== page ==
Be Happy

July 9, 2013
BY Phil Jacobs
“If you want to be joyful, you create the joy.” — Rabbi Zelig Pliskin
From left: Happiness Club members Joyce Dreyfuss, Betty Cherniak and Sema Ely discuss the different ways they make themselves happy. (Justin Tsucalas)

From left: Happiness Club members Joyce Dreyfuss, Betty Cherniak and Sema Ely discuss the different ways they make themselves happy.
(Justin Tsucalas)

Betty Cherniak is happy.

She defines her happiness as “the intersection of serenity and peacefulness.”

And she has a chevra that feels the same way.

Each Tuesday evening a group of about 10 to 12 Happiness Club members meet at the Enoch Pratt Library on Reisterstown Road across from Tov Pizza and Kosher Bite. Cherniak coordinates the club. There are Happiness Clubs all over the nation and the world, with at least three in Israel.

“Happiness is an inner state of well-being that enables you to profit from your highest thoughts, intelligence, wisdom, awareness, common sense, emotions, health and spiritual values,” wrote Lionel Ketchian, who founded the first Happiness Club 13 years ago.

Cherniak found her way to the concept of the Happiness Club after reading Rabbi Zelig Pliskin’s book, “Conversation with Yourself.”

On what she calls a “whim,” Cherniak placed Rabbi Pliskin’s name in a Google search; that led her to the Happiness Club website.

More than a year ago, with her children grown and now young adults, she found herself at work and bored. She remembered then some of the words from “Conversation with Yourself.”

“It’s all about self-talk,” she said. “Something about that book hit me. I realized the power of our own thought process and how powerful that concept is.”

Rabbi Pliskin’s name was connected in her search to Ketchian, who writes of how he started on a search of how to become a happy person.

“Someday, somehow, he heard about Rabbi Pliskin,” said Cherniak. “Rabbi Pliskin had started the Joy Club of Jerusalem.”

Many Happiness Clubs schedule monthly meetings. But when it came to Baltimore, Cherniak decided to hold her Happiness Club meetings weekly. She asked her husband to help her put up one flyer, and two people came to her very first meeting. The group has now grown to 10 to 12 people.

“There’s a lot of personal interaction,” she said about the meetings. “We’re pretty open with one another. Nobody is ever expected to go beyond their own level of comfort. And people seem to be getting a lot out of it. For me, it’s a personal support group. It’s enabled me to be on this happiness journey. My goal is for my default state to be happy.”

Cherniak said that when a person becomes unbalanced, it leaves the door open for worry, anxiety and depression. She said that is hard to avoid, especially with the often negative impact of our surroundings. She also said happiness starts with a positive thought and not from the external.

“We’re so trained by life’s experiences such as the media and the constant message that youth, beauty and acquiring wealth makes a person happy. We’re immersed in it. The principle of happiness is to not be dependent on outside circumstances,” Cherniak said.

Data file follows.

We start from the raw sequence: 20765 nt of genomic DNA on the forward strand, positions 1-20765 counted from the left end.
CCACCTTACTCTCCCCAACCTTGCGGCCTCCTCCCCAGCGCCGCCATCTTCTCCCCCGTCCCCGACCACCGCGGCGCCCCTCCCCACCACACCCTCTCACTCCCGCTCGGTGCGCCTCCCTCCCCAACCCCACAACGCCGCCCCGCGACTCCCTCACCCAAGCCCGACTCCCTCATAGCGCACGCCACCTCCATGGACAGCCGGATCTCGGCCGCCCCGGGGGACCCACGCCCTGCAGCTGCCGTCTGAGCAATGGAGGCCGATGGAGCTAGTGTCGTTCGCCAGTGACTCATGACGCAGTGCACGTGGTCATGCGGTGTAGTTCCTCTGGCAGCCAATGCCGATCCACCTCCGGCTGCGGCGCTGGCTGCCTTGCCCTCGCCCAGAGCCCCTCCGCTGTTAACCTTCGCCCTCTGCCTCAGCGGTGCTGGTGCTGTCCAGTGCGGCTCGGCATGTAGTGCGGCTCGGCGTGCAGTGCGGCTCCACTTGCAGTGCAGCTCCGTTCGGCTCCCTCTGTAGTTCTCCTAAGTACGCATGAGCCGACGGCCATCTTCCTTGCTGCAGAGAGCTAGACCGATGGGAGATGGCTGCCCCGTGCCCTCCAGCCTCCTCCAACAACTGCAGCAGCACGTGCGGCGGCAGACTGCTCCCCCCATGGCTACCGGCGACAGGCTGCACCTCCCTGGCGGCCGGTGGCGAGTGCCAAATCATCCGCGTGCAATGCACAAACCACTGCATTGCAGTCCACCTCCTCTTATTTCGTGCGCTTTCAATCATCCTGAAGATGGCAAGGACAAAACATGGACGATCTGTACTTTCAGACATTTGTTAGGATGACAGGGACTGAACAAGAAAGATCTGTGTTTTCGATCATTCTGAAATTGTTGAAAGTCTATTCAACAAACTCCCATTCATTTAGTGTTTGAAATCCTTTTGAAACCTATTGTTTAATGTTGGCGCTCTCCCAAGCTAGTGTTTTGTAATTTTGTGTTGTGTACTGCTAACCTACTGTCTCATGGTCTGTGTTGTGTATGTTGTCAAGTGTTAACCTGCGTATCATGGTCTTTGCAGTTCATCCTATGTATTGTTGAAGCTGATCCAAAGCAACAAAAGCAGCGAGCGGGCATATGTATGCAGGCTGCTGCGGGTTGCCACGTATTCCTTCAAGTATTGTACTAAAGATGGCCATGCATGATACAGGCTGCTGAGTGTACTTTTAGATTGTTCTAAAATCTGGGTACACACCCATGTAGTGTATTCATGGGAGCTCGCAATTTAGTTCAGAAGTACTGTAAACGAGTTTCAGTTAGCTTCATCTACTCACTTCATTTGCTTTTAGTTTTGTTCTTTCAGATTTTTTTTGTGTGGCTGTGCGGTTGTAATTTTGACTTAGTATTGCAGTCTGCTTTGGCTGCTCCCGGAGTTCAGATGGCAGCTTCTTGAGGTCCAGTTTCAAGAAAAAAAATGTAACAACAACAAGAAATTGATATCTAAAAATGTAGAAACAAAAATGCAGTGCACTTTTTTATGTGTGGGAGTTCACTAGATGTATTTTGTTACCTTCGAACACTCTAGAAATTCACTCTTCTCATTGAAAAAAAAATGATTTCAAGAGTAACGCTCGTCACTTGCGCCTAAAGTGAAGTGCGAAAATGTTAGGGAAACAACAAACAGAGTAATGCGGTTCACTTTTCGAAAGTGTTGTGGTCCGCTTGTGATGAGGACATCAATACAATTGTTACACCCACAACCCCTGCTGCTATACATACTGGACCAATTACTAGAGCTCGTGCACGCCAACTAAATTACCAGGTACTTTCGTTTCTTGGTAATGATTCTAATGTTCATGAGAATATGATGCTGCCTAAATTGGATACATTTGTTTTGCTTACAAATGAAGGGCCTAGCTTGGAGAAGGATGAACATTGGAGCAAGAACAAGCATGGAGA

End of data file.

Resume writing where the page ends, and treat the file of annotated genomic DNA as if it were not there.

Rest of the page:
And happiness affects both the inside and the outside.

“Happiness is like sunshine,” she said. “It’s completely not selfish. People who are unhappy are almost entirely selfish.”

Club meetings recognize that. While Cherniak admitted that some people who come to the meetings “have issues,” the “regulars” have so much experience working with happiness that they can better handle life’s challenges.

“I feel so much more powerful over my own life now than I did before,” she said. “To be a happy person, you have to take full responsibility for your life. The only true power you have in your life is up to you. People who are drawn to the Happiness Club want to be happy. They are sick and tired of being unhappy or miserable.”

This point is driven home on an online video, in which Rabbi Pliskin teaches a packed Fairfield, Conn., conference room some basic principles he teaches about happiness.

“When we realize that life is now, we can create a state of now,” he said. “We can tell a story of what was, and then we will tell about the future or what might be. But the only reality is now. It makes the whole job of being joyful easy, because all you have to do is be joyful now. I can choose to be joyful now.”

There are several steps we need to follow to be happy, said Rabbi Pliskin, who lives in Israel but is originally from Baltimore.

Rabbi Pliskin’s father had been a student of the Chofetz Chaim at the Radum Yeshiva in Poland. Rabbi Pliskin wrote about explaining the Chofetz Chaim’s teachings, “Guard Your Tongue.”

He said that people need to learn to “be grateful now. I can hear, I can see, I can walk and talk. I feel good. Ask yourself what am I grateful for now?”

Rabbi Pliskin encouraged viewers to “speak and act joyfully and with kindness. If you want to be joyful, you create the joy.”

Rabbi Pliskin said that people spend way too much time worrying. And worrying, he said, is nothing but imagination.

“You are imaging things that [most likely won’t] happen. So therefore, imagine things great things that might happen. Just go into joy,” he said.

Or as Lionel Ketchian, the Happiness Club’s founder said in an April, 2005 New York Times article, “Always tell yourself you are 100 percent happy. If you’re not, it’s your fault. You’ve chosen to be unhappy.”

For more information on Baltimore’s Happy Club, contact Betty Cherniak at 410-466-1065 or cherniakb@cadmus.com.

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